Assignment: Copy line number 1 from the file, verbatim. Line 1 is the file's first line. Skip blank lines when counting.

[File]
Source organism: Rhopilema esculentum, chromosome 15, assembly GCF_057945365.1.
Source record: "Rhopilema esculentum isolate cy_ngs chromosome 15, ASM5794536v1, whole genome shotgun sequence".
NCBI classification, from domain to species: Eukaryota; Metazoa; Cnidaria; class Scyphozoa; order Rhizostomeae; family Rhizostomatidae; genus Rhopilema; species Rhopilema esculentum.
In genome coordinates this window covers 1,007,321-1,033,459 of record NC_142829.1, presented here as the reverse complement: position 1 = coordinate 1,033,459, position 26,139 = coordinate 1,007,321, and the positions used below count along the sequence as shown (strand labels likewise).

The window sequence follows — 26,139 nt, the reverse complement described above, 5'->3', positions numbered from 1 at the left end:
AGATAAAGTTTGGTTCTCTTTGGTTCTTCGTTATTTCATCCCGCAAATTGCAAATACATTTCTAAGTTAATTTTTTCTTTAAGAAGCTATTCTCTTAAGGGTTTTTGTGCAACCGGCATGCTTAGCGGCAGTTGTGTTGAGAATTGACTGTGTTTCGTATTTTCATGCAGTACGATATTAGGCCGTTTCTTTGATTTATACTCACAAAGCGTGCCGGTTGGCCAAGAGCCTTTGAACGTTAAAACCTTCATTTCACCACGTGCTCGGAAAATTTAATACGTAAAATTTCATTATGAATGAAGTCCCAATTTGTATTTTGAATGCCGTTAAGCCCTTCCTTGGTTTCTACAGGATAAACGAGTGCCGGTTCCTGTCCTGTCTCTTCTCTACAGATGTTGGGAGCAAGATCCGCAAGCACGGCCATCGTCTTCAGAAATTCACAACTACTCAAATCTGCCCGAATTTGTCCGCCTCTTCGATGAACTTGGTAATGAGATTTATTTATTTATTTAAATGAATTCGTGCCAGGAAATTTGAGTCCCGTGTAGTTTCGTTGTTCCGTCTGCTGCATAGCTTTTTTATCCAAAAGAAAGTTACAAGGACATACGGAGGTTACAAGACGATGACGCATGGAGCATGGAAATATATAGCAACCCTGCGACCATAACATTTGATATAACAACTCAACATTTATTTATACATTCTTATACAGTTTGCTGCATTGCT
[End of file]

Source organism: Rhopilema esculentum, chromosome 15, assembly GCF_057945365.1.